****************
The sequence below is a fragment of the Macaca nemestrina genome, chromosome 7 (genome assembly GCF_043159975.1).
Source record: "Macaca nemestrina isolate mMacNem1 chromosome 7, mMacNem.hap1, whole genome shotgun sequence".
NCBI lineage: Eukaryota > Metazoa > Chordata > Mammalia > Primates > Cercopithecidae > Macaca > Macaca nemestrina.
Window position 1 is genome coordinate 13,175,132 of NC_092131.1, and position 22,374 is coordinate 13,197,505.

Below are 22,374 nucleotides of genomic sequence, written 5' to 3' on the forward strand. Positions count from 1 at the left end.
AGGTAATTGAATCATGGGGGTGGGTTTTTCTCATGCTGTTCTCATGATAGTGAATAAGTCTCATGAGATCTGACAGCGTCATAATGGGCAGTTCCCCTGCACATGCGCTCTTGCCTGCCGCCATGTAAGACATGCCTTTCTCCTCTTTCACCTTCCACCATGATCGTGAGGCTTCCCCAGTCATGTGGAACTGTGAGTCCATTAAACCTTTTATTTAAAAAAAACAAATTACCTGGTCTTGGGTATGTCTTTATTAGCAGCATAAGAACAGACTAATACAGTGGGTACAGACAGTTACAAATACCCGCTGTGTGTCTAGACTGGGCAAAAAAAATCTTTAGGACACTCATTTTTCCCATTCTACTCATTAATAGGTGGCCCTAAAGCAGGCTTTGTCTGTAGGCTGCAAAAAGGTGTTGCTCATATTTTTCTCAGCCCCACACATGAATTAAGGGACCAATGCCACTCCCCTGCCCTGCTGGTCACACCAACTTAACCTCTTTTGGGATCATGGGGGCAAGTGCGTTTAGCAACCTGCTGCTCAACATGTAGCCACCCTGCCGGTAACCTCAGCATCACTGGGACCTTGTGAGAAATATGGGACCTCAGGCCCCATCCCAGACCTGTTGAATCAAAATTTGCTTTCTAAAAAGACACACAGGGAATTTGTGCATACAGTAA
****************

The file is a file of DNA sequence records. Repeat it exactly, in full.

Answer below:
The sequence below is a fragment of the Macaca nemestrina genome, chromosome 7 (genome assembly GCF_043159975.1).
Source record: "Macaca nemestrina isolate mMacNem1 chromosome 7, mMacNem.hap1, whole genome shotgun sequence".
NCBI lineage: Eukaryota > Metazoa > Chordata > Mammalia > Primates > Cercopithecidae > Macaca > Macaca nemestrina.
Window position 1 is genome coordinate 13,175,132 of NC_092131.1, and position 22,374 is coordinate 13,197,505.

Below are 22,374 nucleotides of genomic sequence, written 5' to 3' on the forward strand. Positions count from 1 at the left end.
AGGTAATTGAATCATGGGGGTGGGTTTTTCTCATGCTGTTCTCATGATAGTGAATAAGTCTCATGAGATCTGACAGCGTCATAATGGGCAGTTCCCCTGCACATGCGCTCTTGCCTGCCGCCATGTAAGACATGCCTTTCTCCTCTTTCACCTTCCACCATGATCGTGAGGCTTCCCCAGTCATGTGGAACTGTGAGTCCATTAAACCTTTTATTTAAAAAAAACAAATTACCTGGTCTTGGGTATGTCTTTATTAGCAGCATAAGAACAGACTAATACAGTGGGTACAGACAGTTACAAATACCCGCTGTGTGTCTAGACTGGGCAAAAAAAATCTTTAGGACACTCATTTTTCCCATTCTACTCATTAATAGGTGGCCCTAAAGCAGGCTTTGTCTGTAGGCTGCAAAAAGGTGTTGCTCATATTTTTCTCAGCCCCACACATGAATTAAGGGACCAATGCCACTCCCCTGCCCTGCTGGTCACACCAACTTAACCTCTTTTGGGATCATGGGGGCAAGTGCGTTTAGCAACCTGCTGCTCAACATGTAGCCACCCTGCCGGTAACCTCAGCATCACTGGGACCTTGTGAGAAATATGGGACCTCAGGCCCCATCCCAGACCTGTTGAATCAAAATTTGCTTTCTAAAAAGACACACAGGGAATTTGTGCATACAGTAA